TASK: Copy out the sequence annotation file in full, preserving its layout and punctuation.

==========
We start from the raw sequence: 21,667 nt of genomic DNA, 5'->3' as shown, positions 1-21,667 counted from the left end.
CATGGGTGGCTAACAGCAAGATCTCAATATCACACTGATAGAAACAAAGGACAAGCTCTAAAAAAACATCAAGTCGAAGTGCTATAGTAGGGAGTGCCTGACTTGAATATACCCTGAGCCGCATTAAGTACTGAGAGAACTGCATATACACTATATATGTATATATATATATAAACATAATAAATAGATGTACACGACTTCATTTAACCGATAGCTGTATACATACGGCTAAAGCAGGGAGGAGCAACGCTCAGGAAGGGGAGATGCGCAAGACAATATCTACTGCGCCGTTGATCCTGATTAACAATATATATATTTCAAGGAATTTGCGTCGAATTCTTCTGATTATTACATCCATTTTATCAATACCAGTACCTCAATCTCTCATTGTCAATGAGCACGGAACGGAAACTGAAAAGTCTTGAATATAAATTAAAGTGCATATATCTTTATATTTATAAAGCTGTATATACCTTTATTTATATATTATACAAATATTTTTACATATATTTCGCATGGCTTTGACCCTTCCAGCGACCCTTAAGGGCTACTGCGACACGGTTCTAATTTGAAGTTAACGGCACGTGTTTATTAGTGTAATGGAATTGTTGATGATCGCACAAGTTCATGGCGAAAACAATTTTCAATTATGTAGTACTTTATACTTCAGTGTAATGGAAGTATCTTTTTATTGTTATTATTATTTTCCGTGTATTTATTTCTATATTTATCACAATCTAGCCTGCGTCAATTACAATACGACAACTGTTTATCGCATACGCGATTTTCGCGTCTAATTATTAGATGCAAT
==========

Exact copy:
We start from the raw sequence: 21,667 nt of genomic DNA, 5'->3' as shown, positions 1-21,667 counted from the left end.
CATGGGTGGCTAACAGCAAGATCTCAATATCACACTGATAGAAACAAAGGACAAGCTCTAAAAAAACATCAAGTCGAAGTGCTATAGTAGGGAGTGCCTGACTTGAATATACCCTGAGCCGCATTAAGTACTGAGAGAACTGCATATACACTATATATGTATATATATATATAAACATAATAAATAGATGTACACGACTTCATTTAACCGATAGCTGTATACATACGGCTAAAGCAGGGAGGAGCAACGCTCAGGAAGGGGAGATGCGCAAGACAATATCTACTGCGCCGTTGATCCTGATTAACAATATATATATTTCAAGGAATTTGCGTCGAATTCTTCTGATTATTACATCCATTTTATCAATACCAGTACCTCAATCTCTCATTGTCAATGAGCACGGAACGGAAACTGAAAAGTCTTGAATATAAATTAAAGTGCATATATCTTTATATTTATAAAGCTGTATATACCTTTATTTATATATTATACAAATATTTTTACATATATTTCGCATGGCTTTGACCCTTCCAGCGACCCTTAAGGGCTACTGCGACACGGTTCTAATTTGAAGTTAACGGCACGTGTTTATTAGTGTAATGGAATTGTTGATGATCGCACAAGTTCATGGCGAAAACAATTTTCAATTATGTAGTACTTTATACTTCAGTGTAATGGAAGTATCTTTTTATTGTTATTATTATTTTCCGTGTATTTATTTCTATATTTATCACAATCTAGCCTGCGTCAATTACAATACGACAACTGTTTATCGCATACGCGATTTTCGCGTCTAATTATTAGATGCAAT